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Lung Cancer Screening
Practical Aspects for Primary Care

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Lung cancer is the second most diagnosed cancer and remains the leading cause of cancer-related deaths in the United States. The high mortality is largely the consequence of late diagnosis; lung cancer is typically asymptomatic in early stages when a surgical cure is most likely.  As a result, there has been great interest in and research on early detection of lung cancer through screening.    


There is evidence for reduced disease-specific mortality through screening for lung cancer. However, creating an integrated, systematic approach to lung cancer screening remains a challenge for providers. A successful lung cancer screening program weighs the benefits and harms of screening, clearly defines the target population and the screening process, and does not exclude eligible patient populations based on race, ethnicity, or socioeconomic status, In addition it should promote shared decision-making and address risk reduction. 


Lung Cancer Screening: Essentials for Primary Care provides a comprehensive and pragmatic guide to screening for lung cancer in real world clinical practice. The first two chapters summarize the epidemiology, risk factors and disparities in lung cancer, and provide the evidence base for screening for lung cancer. The disparities in lung cancer among different groups within the US population are well known. This text highlights how health disparities in lung cancer affect screening and have led to modification of lung cancer screening guidelines. Subsequent chapters provide a guide to implementing a successful lung cancer screening program and address the barriers that arise during implementation. The book concludes with real-world solutions to overcoming barriers in lung cancer screening.  


This pocket guide is an essential read and bookshelf reference for providers who do not have the specialized knowledge of screening for lung cancer. It also appeals to pulmonologists, fellows in Pulmonary Medicine, chest radiologists, and advanced practice providers with an interest in setting up lung cancer screening in any clinical practice.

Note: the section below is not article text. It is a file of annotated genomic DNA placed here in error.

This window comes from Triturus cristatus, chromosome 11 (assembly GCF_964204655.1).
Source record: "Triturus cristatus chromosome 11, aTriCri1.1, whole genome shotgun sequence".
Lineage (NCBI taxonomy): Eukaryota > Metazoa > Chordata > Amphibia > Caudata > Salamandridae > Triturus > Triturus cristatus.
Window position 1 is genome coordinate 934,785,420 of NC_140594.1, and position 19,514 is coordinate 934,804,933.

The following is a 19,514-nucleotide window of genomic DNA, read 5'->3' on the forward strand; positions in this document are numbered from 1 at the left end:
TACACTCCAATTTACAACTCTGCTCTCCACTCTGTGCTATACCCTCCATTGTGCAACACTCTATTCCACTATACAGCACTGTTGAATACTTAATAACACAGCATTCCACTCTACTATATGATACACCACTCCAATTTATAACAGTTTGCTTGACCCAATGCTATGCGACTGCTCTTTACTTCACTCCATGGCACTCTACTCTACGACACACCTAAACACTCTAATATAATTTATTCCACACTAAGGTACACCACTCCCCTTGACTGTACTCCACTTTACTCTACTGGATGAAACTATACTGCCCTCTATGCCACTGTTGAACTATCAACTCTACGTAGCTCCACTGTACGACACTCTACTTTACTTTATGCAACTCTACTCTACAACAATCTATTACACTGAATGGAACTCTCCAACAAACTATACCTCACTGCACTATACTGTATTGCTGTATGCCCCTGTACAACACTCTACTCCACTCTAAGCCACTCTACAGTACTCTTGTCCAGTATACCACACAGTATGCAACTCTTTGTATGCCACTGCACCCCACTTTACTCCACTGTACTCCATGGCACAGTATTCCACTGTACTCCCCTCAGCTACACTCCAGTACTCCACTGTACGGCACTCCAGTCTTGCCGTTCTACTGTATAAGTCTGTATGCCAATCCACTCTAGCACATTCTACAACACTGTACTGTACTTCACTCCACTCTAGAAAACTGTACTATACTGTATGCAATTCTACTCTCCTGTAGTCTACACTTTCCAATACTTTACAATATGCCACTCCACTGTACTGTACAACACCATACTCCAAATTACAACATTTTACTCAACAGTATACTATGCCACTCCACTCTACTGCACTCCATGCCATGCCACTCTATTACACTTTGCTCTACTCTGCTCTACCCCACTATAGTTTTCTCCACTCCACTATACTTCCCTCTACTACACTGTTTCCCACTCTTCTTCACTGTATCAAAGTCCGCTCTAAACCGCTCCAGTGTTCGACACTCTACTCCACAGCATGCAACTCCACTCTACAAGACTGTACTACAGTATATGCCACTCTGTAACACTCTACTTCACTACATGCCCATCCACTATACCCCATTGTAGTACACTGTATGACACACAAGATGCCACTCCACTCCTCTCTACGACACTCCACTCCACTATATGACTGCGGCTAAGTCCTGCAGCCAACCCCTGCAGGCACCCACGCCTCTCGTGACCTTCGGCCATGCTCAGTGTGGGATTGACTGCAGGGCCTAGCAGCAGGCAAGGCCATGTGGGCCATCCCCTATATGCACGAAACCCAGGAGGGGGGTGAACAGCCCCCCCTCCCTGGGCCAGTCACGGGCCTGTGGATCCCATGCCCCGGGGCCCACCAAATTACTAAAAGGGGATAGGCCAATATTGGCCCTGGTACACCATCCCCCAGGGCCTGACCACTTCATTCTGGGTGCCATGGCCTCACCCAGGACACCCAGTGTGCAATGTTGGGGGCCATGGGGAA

1. Introduction 2. Lung Cancer3. Health Disparities in Lung Cancer4. Lung Cancer Screening5. Implementation and Elements of a Successful Lung Cancer Screening Program6. Barriers to Implementation of Lung Cancer Screening7. Overcoming Barriers to Implementing Lung Cancer Screening

Janelle Baptiste, M.D., MPH is board certified in Internal Medicine, Pulmonary Medicine, and Critical Care Medicine and is an Instructor of Medicine in the Division of Pulmonary, Critical Care, and Sleep at Beth Israel Deaconess Medical Center.  She is a past recipient of the American Thoracic Society Minority Trainee Development Scholarship Award for her now published work on outcomes of the first three years of a lung cancer screening program. Dr. Baptiste is a pulmonary lead on lung nodule surveillance and has research interests in implementation and outcomes of lung cancer screening programs. In 1999, Dr Baptiste emigrated from Dominica to the United States and received her Bachelor of Science degree in Biology from the University of Massachusetts, Boston, and M.D., and MPH degrees from Tufts University.  Dr Baptiste completed her clinical training in Internal Medicine at Boston University Medical Center, and Pulmonary and Critical Care Medicine at Brown University.